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Notable people in baseball

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  • Jamie Moyer
    Jamie Moyer (born November 18, 1962) is an American former professional baseball pitcher. Over his 25-year career in Major League Baseball (MLB), Moyer pitched for the Chicago Cubs, Texas Rangers, St...
  • Wade Boggs
    Wade Anthony Boggs (born June 15, 1958) is an American former professional baseball third baseman. He spent his 18-year baseball career primarily with the Boston Red Sox, but also played for the New ...
  • Ewing Kauffman (1916 - 1993)
    Ewing Marion Kauffman was best known as the founder and original owner of the Kansas City Royals Baseball Club. Kauffman moved to Kansas City at the age of eight. In 1950, he founded Marion Laborator...
  • Robert Livingston Armstrong (1850 - 1917)
    Robert Livingston Armstrong played outfield for the Marylands of Baltimore, 7 games in 1868, 24 games in 1869, and 5 games in 1870. He also played center field, always played with the Marylands. He w...
  • Rick Monday
    Robert James "Rick" Monday, Jr. (born November 20, 1945 in Batesville, Arkansas) is a former Major League Baseball (MLB) center fielder and is currently a broadcast announcer. Monday is best remember...

This project is dedicated to all those who have made baseball America's pastime.

Baseball is a bat-and-ball sport played between two teams of nine players each. The goal is to score runs by hitting a thrown ball with a bat and touching a series of four bases arranged at the corners of a ninety-foot square, or diamond. Players on one team (the batting team) take turns hitting against the pitcher of the other team (the fielding team), which tries to stop them from scoring runs by getting hitters out in any of several ways. A player on the batting team can stop at any of the bases and later advance via a teammate's hit or other means. The teams switch between batting and fielding whenever the fielding team records three outs. One turn at bat for each team constitutes an inning and nine innings make up a professional game. The team with the most runs at the end of the game wins.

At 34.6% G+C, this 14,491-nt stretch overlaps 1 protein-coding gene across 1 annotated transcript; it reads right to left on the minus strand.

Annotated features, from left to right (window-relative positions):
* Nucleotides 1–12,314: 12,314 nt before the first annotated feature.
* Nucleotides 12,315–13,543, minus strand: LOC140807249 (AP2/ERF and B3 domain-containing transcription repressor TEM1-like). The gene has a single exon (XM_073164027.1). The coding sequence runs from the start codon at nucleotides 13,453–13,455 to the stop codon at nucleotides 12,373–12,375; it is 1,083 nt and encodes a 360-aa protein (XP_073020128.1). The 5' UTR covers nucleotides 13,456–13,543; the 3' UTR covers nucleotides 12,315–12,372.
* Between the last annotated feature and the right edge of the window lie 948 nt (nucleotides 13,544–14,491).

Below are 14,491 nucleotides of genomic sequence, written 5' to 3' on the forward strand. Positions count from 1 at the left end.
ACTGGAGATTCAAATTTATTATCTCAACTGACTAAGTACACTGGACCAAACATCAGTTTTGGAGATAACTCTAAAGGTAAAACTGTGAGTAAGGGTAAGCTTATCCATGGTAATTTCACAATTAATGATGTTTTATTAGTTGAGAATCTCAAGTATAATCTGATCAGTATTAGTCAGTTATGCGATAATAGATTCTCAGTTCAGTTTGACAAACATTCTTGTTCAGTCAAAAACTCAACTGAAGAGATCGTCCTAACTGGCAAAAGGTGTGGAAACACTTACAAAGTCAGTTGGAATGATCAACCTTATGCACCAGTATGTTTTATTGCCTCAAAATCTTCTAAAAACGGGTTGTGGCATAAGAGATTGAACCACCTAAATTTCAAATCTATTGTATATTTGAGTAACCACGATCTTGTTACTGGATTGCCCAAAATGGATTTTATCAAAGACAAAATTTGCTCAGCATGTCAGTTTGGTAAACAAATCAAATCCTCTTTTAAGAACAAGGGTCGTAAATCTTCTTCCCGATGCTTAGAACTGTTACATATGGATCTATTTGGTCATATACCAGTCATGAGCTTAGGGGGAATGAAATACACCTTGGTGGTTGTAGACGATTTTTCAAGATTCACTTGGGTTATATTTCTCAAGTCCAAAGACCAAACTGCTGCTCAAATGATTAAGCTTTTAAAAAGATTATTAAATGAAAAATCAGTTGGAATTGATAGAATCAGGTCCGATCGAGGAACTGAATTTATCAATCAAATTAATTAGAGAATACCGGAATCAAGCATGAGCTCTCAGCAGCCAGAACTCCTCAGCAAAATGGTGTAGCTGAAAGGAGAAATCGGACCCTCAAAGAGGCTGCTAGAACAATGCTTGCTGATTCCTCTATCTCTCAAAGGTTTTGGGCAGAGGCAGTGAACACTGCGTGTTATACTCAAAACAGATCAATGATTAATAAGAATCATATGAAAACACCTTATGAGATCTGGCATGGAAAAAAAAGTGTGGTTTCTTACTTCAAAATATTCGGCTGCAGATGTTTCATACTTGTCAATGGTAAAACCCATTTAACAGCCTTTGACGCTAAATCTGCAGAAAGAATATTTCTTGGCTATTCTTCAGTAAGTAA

Evolving from older bat-and-ball games, an early form of baseball was being played in England by the mid-eighteenth century. This game and the related rounders were brought by British and Irish immigrants to North America, where the modern version of baseball developed. By the late nineteenth century, baseball was widely recognized as the national sport of the United States. Baseball on the professional, amateur, and youth levels is now popular in North America, parts of Central and South America and the Caribbean, and parts of East Asia. The game is sometimes referred to as hardball, in contrast to the derivative game of softball.

In North America, professional Major League Baseball (MLB) teams are divided into the National League (NL) and American League (AL). Each league has three divisions: East, West, and Central. Every year, the major league champion is determined by playoffs that culminate in the World Series. Five teams make the playoffs from each league: the three regular season division winners, plus two wild card teams. The two wild card teams play in a winner takes all game to determine who plays the team with the best record in each league. Baseball is the leading team sport in both Japan and Cuba, and the top level of play is similarly split between two leagues: Japan's Central League and Pacific League; Cuba's West League and East League. In the National and Central leagues, the pitcher is required to bat, per the traditional rules. In the American, Pacific, and both Cuban leagues, there is a tenth player, a designated hitter, who bats for the pitcher. Each top-level team has a farm system of one or more minor league teams. These teams allow younger players to develop as they gain on-field experience against opponents with similar levels of skill.

MAJOR LEAGUERS

THE OWNERS

THE COMMISSIONERS AND LEAGUE PRESIDENTS

Source: Wikipedia